By Des Hunt
Your favourite former science/technology teacher turned eco-fiction writer Des Hunt is back with a new title, Inside Bubble Earth: Climate Change – a fantastic illustrated non-fiction resource all about climate change and the consequences of human actions. Feast your eyes on this excerpt from the book.
Shapes in the Dark
At first Alex had enjoyed the family day out at the regional park. The picnic featured all their favourite food and drinks. The games they played afterwards were exciting but exhausting. Only later in the day had things gone wrong – when Dad suggested they collect pine cones to take home as firelighters. Each person was given a sack with the promise of a special treat for whoever collected the most.
By then the sun had set and the temperature was dropping quickly. But Alex wasn’t worried and ran off to a place where they’d spotted lots of pine cones earlier. The others all went in different directions, which suited Alex fine: there would be no need to share the special treat.
Alex had almost filled the bag before realising how gloomy it had become. The only sounds were those from the darkened forest – rustling and creaking and groaning. Then Alex sensed, more than saw, a creature nearby. A pair of glowing eyes, a blood-red open mouth, surrounded by the dark shape of a fearsome body. And panting sounds as if the creature had run to get to this spot especially to attack a child.
Alex screamed, dropped the bag and ran, giving no thought to direction, other than to get away from the terrible beast.
Fortunately, Alex hadn’t wandered too far from the camping area, and soon others were there, hugging and comforting. When asked what had been so scary, Alex replied there was something in the forest, a shape with glowing eyes. Dad reckoned it could have been one of the animals that were farmed in the park, its eyes reflecting the lights from the toilet block. But Alex knew otherwise. There was a monster in the dark forest, one that survived by attacking children.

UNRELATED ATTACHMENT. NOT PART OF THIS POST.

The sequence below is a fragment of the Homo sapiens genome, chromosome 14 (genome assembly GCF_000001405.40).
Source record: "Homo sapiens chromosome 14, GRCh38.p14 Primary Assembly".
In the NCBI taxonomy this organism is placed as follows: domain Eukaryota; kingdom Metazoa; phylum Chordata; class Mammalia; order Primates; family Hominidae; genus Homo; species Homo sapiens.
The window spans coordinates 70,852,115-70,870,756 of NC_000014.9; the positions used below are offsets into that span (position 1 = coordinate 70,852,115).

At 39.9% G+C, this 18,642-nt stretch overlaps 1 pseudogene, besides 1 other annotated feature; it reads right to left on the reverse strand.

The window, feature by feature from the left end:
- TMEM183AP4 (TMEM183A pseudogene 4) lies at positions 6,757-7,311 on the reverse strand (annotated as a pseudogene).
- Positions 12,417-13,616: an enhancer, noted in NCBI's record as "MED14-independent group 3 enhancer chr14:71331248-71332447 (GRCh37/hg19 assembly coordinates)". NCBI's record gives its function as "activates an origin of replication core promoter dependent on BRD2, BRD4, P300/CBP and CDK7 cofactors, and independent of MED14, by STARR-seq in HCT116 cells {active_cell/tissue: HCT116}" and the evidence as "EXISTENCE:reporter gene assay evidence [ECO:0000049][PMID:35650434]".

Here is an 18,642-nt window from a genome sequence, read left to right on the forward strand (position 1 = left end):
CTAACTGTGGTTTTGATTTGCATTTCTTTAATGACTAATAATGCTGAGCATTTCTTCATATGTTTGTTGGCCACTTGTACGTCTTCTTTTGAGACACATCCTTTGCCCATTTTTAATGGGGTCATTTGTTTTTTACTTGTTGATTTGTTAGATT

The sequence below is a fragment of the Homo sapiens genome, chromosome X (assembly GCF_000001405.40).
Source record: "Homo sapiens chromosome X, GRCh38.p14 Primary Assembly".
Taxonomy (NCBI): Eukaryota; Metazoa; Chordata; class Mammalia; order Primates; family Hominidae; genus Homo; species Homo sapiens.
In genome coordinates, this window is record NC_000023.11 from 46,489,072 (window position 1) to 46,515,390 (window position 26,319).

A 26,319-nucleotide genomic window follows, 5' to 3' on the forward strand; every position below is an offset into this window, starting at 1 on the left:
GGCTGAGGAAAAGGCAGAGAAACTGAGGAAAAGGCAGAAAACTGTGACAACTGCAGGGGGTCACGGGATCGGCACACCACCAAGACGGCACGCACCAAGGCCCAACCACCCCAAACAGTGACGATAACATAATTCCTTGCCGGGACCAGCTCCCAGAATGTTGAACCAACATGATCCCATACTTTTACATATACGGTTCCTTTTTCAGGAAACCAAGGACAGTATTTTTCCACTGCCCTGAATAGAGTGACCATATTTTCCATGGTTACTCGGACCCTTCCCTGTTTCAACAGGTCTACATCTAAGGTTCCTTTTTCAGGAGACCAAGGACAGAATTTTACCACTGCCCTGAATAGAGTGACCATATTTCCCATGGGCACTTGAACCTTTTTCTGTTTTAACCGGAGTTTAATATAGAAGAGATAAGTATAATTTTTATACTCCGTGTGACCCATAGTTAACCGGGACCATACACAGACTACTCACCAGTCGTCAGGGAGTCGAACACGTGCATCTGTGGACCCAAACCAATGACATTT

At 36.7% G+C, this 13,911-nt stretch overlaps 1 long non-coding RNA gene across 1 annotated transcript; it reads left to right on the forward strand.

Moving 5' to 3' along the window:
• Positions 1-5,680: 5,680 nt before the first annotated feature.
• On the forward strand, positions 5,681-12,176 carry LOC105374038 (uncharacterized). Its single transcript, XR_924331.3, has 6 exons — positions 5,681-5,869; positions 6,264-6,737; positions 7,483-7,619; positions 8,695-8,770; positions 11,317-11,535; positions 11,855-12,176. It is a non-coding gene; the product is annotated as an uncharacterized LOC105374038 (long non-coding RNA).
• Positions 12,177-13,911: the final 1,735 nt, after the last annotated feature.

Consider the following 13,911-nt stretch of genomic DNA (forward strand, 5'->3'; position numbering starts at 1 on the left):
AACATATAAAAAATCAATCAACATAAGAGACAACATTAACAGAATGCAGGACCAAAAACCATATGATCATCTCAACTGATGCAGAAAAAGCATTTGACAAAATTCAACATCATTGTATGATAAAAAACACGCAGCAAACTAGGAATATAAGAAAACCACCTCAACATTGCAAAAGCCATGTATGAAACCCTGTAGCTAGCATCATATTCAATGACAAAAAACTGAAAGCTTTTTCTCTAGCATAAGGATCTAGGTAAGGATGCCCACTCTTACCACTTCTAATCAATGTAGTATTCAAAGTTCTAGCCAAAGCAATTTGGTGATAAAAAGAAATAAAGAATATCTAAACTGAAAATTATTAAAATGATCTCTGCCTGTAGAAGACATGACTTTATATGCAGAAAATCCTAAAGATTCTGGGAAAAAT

That monster featured in Alex’s nightmares for many years, always with glowing eyes and a bloody mouth. Because of that, the family never returned to the regional park for a picnic and games, or to pick up pine cones. They kept away from the place just in case Alex had been right.
Shining the Light
Fear of the unknown is common to all of us, child or adult. Often it is associated with darkness when we are unable to see and understand what is happening. Monsters under beds, or things that go bump in the night, are common starting points for horror stories. If there had been more light in the forest where Alex was gathering pine cones, it would have been obvious what the monster really was – a lamb, frightened because it had lost its mother. In that case, Alex’s reaction would have been one of concern for the lamb, rather than fear of a monster.
Fear of the unknown is common to all of us, child or adult. Often it is associated with darkness when we are unable to see and understand what is happening.
Global climate change is like a monster. Most of the time it stays hidden and we can live our lives without knowing it exists. Then a storm strikes, worse than any seen before, or a forest fire kills more animals and people than any other fire has. That’s when we know the monster is out there and we become worried about the future of our planet.
The purpose of this book is to shine a light on climate change so we clearly see what it is and how it might be tamed. Once we understand the causes and effects, we will see ways to keep it under control and, hopefully, reverse some of the damage already done.
The purpose of this book is to shine a light on climate change…Once we understand the causes and effects, we will see ways to keep it under control and, hopefully, reverse some of the damage already done.
Extracted with permission from Inside Bubble Earth: Climate Change by Des Hunt, published by OneTree House.
Inside Bubble Earth: Climate Change
by Des Hunt
Published by OneTree House